West Chester University

Fall 2002

West Chester University

Spring 2002

Fall 2001





Course Information
  WRT 120 Syllabus
  Lit 165 Syllabus
  About the Instructor

Notes for Effective Writing I
  Understanding the 'Rhetorical Situation'
  Writing Descriptively
  What Makes a Good Story?
  Building a Thesis
  Notes on 'Purpose'
  Strategies for Writing Introductions
  Strategies for Writing Conclusions
  Assignment #5: Argument
  Understanding Rational Argument

Notes for Introduction to Literature
  Fundamental Questions About Literature
  Critical Approaches to Literature
  Approaching Literature
  Critical Thinking and Reading Literature
  Notes on Four Short Stories
  The Genesis of the Short Story
  Defining the Short Story
  The Art of the Short Story
  A Vocabulary for Fiction and Beyond
  Notes on Nathaniel Hawthorne
  Responding to 'The Birthmark'
  A Guided Reading of 'Bartleby the Scrivener'
  Bartleby--Questions for Analysis
  A Cultural Context for 'Bartleby the Scrivener'
  Notes on Innovative Fiction
  Study Guide for Fiction Exam
  Billy Collins - 'Introduction to Poetry'
  A Catalogue of Poems for Study
  Approaching a Definition of Poetry?
  Reading Poetry
  The Craft of Poetry: Imagery
  Readings from 'The United States of Poetry'
  The Craft of Poetry: Sound
  The Craft of Poetry: Structure
  Lines of Continuity
  Study Guide for Poetry Exam
  The Birth of Drama
  On Tragic Character
  Stepping Through 'Oedipus the King'
  Analyzing 'Oedipus the King'
  The Relevance 'Oedipus'Today
  Study Guide for the Drama Exam

Announcements and Assignments
  WRT 120 Announcements
  WRT 120 Assignments
  LIT 165 Announcements
  Lit 165 Assignments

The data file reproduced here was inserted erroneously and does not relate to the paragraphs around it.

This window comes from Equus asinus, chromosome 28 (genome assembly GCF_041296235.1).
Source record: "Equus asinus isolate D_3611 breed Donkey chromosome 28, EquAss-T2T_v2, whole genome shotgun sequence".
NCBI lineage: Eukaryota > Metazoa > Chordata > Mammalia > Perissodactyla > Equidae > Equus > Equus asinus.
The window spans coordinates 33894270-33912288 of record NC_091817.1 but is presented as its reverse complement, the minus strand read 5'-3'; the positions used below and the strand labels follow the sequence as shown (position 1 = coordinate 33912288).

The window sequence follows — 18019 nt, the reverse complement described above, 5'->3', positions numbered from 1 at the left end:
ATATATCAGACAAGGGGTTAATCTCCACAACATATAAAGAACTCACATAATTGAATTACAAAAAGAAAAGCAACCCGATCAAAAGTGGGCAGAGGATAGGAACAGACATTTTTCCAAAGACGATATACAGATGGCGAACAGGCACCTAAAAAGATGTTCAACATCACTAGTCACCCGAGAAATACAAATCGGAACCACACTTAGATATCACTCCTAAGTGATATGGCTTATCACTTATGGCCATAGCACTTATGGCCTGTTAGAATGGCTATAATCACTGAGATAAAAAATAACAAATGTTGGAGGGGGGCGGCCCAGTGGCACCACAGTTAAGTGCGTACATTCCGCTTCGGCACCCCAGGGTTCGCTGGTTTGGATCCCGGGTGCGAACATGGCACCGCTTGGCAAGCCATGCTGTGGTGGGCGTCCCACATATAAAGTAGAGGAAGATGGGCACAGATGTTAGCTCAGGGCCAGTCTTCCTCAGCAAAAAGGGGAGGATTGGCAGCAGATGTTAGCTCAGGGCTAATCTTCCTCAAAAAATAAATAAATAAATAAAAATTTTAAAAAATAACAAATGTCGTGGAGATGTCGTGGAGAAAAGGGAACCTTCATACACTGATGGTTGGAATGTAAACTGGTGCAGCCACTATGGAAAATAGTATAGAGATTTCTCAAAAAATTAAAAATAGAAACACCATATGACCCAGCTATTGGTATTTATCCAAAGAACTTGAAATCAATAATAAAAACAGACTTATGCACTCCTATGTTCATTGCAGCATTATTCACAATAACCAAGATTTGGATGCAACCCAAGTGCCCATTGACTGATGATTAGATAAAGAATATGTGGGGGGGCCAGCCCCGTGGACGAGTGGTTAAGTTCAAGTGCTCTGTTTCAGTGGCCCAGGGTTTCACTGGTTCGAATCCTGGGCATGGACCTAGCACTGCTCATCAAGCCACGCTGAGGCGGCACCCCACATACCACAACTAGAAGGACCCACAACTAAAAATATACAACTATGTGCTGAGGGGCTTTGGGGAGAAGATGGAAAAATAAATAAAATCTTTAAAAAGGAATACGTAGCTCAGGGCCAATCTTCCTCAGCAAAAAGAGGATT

Go Exploring
  Weblog for WRT 120
  Weblog for LIT 165
  Writing Assistance on the Web

Join an Online Forum
  WRT 120 Composition Forum
  LIT 165 Introduction to Literature Forum


~~ Aristotle's Tragic Hero ~~

Rembrandt, Aristotle Contemplating the Bust Of Homer 1653 (New York)

Aristotle believed that art should be an "imitation" of life; it should hold a mirror up to life, be "truthful," or "true to life." He went on to say this about tragedy, in the excerpt in the Bedford text (Compact Bedford Introduction to Literature, 6/e, p. 1018).

He makes two points straight away:

  • The finest tragedy is complex rather than simple
  • Tragedy is a "representation of terrible and piteous events"

If a play is complex rather than simple, it will challenge its viewers in some way. Perhaps Aristotle felt that "simple" plays were a waste of time, or an insult to his intelligence. When he says that tragedy should represent terrible and piteous events, he has something specific in mind, which he explains elsewhere in the Poetics. Why is it not a waste of time to view a play? Because the play, though its arousal of pity and fear, leads its audience to and experience he called "catharsis," a healthy calling forth and then purging of emotion, that "good cry" that makes you stronger somehow.

Aristotle, next, indicates the kind of hero who should serve as the main character, but first, he tells us the kind of hero who does not qualify for service as a "main character," or "tragic hero." He tells us that, for tragedy, we can't have—

  • A good man falling from happiness to misfortune (this will only inspire revulsion, not pity or fear)
  • An evil man rising from ill fortune to prosperity (that won't inspire sympathy, so it can't arouse pity or fear)
  • A wicked man falling from prosperity into misfortune (that might inspire sympathy, but not pity or fear, because (1) pity can't be felt for a person whose misfortune is deserved, and (2) if we don't identify with the character's wickedness, we won't be afraid of his fate falling on us).

The appropriate tragic hero, then, is the character who sits between these extremes. He's not "preeminent in virtue and justice," but on the other hand, he isn't guilty of "vice or depravity," just some "mistake." He is a person of some importance, from a "highly renowned and prosperous place," a king, like Oedipus.